Select glossary of photography terms used by auction and collectibles people - with examples. Chatelaine's Antiques Collectibles Appraisals

 

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Collecting Vintage Photographs Series

The Collectors Market

A Snapshot of Photography's Past

Where to start collecting photos

Appraising Vintage Photographs - Assessing the value of vintage photography

Care & Conservation of Old Photographs

Collecting Antique Photographs

Civil War Photographs

Spanish-American War

Elton John's Photographic Collection

Caring for Your Family Treasures: Heritage Preservation
by Richard Long

Photography Hall of Fame

 
COLLECTING VINTAGE PHOTOGRAPHS
 Select glossary of photography terms used by auction and collectibles people - with examples.
 

Albumen print Prints made on a paper coated with an egg white and salt solution, then sensitized with silver nitrates.

Candid Shot The refinement of smaller cameras and better lens in the 1920s made practical the "candid shot" - a non-posed, photograph taken indoors with available light. Unburdened by large apparatus and distracting flashes, photographers could capture relaxed moments for the first time.

Cliché verre From the French for "glass negative," denotes a particular use of glass as a negative for a drawing. Used as early as 1835, this photographic method allows the artist to add painterly touches to the photographic negative.

Daguerreotype An early photographic process invented by the Frenchman Louis Jacques Mande Daguerre in the 1830s. Images were imprinted on sheets of copper that had been coated with silver on one side, then polished to a mirror-bright sheen. Thousands of daguerreotypes were produced but the lack of reproducibility doomed it to obsolescence once glass negatives were introduced in the 1850s.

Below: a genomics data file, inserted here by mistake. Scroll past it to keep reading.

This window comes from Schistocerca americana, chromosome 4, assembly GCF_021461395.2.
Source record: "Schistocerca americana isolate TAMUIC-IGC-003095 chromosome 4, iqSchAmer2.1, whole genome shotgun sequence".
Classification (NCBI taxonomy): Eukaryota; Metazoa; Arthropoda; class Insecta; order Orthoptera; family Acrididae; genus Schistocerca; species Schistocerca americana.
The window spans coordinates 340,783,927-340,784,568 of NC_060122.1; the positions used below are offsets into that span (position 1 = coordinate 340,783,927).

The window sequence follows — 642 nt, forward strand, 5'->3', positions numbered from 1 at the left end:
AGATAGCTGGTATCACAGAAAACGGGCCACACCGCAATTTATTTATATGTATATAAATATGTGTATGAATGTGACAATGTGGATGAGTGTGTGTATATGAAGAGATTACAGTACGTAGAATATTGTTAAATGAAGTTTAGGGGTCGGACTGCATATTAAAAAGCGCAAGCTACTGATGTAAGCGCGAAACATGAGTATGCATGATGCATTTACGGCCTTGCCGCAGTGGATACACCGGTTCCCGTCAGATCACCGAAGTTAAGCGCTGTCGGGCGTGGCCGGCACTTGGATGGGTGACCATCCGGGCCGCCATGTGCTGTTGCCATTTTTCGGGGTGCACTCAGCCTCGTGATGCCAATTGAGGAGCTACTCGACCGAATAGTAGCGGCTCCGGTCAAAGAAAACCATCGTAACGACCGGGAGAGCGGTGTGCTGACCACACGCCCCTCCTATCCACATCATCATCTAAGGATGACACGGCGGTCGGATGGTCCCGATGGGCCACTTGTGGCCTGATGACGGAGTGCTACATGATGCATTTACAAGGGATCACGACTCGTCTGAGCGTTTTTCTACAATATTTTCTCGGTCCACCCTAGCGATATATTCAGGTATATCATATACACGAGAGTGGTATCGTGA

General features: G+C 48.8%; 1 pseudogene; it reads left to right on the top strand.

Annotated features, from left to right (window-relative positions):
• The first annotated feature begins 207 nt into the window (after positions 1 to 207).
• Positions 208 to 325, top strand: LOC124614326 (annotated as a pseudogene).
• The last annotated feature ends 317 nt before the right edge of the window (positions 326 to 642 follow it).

Group f.64 Loosely affiliated group of mostly West Coast photographers who advocated the "straight" style of photography. Inspired by the work of Edward Weston, charter members included Ansel Adams and Imogene Cunningham. These non-pictorialists named their group for the aperture position that secures the maximum image sharpness in both the foreground and distance.

Gelatin print The "driest of the dry processes." Developed in the 1870s, gelatin dry plates solved many of the technical problems associated with developing photographs and led to the standardization of materials.

Platinum print Also known as a contact print. Because its taken directly from the negative, it has the highest level of detail possible.

Photogravure An intaglio printing process for reproducing photographic images in printers ink.

Photomontage The pasting together or otherwise assembling of separate or disparate elements to form a new visual whole. Photomontage's origins lay in the Dadaist movement and, by mixing photography, illustration and other elements, helped bridge the gap between photography and other art forms.

Pictorialists Early 20th century movement that sought to promote photography as an expressive medium. Typical pictorialist works are characterized by soft-focus, low tonality and careful composition.

Photo Secession American movement spearheaded by Alfred Stieglitz at the turn of the 20th century. Works of the Photo-Secessionists were showcased in seminal photography journal, Camera Work, and in exhibitions at Stieglitz's Little Galleries at 291 Fifth Avenue in New York. Helped establish the credibility of photography as an art form.

Silver print A generic term referring to all prints made on paper coated with silver salts. Most contemporary black and white photographs are silver prints.

Solarization A reversal of tones in a photograph due to gross overexposure. Solarization causes a negative to revert to a positive.

Vintage print A photograph printed within approximately five years of the date when the negative was made. Later prints are called modern prints.

 


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